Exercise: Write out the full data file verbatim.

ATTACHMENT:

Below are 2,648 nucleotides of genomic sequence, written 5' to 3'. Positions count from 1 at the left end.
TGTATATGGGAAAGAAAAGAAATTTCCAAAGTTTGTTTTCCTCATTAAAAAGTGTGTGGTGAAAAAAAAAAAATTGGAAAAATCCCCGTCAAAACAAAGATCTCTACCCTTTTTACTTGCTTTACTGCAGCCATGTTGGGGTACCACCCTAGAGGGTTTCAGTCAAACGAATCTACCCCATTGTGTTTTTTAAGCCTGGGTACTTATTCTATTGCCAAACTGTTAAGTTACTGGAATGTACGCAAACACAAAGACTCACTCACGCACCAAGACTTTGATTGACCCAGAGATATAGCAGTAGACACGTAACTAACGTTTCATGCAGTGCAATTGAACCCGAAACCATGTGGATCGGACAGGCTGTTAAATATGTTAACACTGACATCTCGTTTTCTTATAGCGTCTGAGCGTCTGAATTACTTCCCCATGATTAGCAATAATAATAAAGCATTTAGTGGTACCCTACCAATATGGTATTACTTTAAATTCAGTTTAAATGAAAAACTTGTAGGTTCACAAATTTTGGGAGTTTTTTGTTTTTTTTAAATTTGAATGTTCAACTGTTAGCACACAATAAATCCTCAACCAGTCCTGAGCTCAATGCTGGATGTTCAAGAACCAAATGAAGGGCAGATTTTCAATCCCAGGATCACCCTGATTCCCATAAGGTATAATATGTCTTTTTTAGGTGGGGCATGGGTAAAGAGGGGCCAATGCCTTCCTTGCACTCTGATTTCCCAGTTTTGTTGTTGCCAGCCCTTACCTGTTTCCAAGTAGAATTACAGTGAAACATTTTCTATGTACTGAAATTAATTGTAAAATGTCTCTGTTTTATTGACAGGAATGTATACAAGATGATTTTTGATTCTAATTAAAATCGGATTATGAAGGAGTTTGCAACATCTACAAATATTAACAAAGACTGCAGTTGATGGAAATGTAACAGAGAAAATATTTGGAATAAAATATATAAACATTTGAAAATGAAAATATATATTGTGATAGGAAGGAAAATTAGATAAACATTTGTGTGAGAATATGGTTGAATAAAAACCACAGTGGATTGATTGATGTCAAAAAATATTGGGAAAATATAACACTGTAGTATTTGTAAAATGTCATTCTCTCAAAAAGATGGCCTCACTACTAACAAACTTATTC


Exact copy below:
Below are 2,648 nucleotides of genomic sequence, written 5' to 3'. Positions count from 1 at the left end.
TGTATATGGGAAAGAAAAGAAATTTCCAAAGTTTGTTTTCCTCATTAAAAAGTGTGTGGTGAAAAAAAAAAAATTGGAAAAATCCCCGTCAAAACAAAGATCTCTACCCTTTTTACTTGCTTTACTGCAGCCATGTTGGGGTACCACCCTAGAGGGTTTCAGTCAAACGAATCTACCCCATTGTGTTTTTTAAGCCTGGGTACTTATTCTATTGCCAAACTGTTAAGTTACTGGAATGTACGCAAACACAAAGACTCACTCACGCACCAAGACTTTGATTGACCCAGAGATATAGCAGTAGACACGTAACTAACGTTTCATGCAGTGCAATTGAACCCGAAACCATGTGGATCGGACAGGCTGTTAAATATGTTAACACTGACATCTCGTTTTCTTATAGCGTCTGAGCGTCTGAATTACTTCCCCATGATTAGCAATAATAATAAAGCATTTAGTGGTACCCTACCAATATGGTATTACTTTAAATTCAGTTTAAATGAAAAACTTGTAGGTTCACAAATTTTGGGAGTTTTTTGTTTTTTTTAAATTTGAATGTTCAACTGTTAGCACACAATAAATCCTCAACCAGTCCTGAGCTCAATGCTGGATGTTCAAGAACCAAATGAAGGGCAGATTTTCAATCCCAGGATCACCCTGATTCCCATAAGGTATAATATGTCTTTTTTAGGTGGGGCATGGGTAAAGAGGGGCCAATGCCTTCCTTGCACTCTGATTTCCCAGTTTTGTTGTTGCCAGCCCTTACCTGTTTCCAAGTAGAATTACAGTGAAACATTTTCTATGTACTGAAATTAATTGTAAAATGTCTCTGTTTTATTGACAGGAATGTATACAAGATGATTTTTGATTCTAATTAAAATCGGATTATGAAGGAGTTTGCAACATCTACAAATATTAACAAAGACTGCAGTTGATGGAAATGTAACAGAGAAAATATTTGGAATAAAATATATAAACATTTGAAAATGAAAATATATATTGTGATAGGAAGGAAAATTAGATAAACATTTGTGTGAGAATATGGTTGAATAAAAACCACAGTGGATTGATTGATGTCAAAAAATATTGGGAAAATATAACACTGTAGTATTTGTAAAATGTCATTCTCTCAAAAAGATGGCCTCACTACTAACAAACTTATTC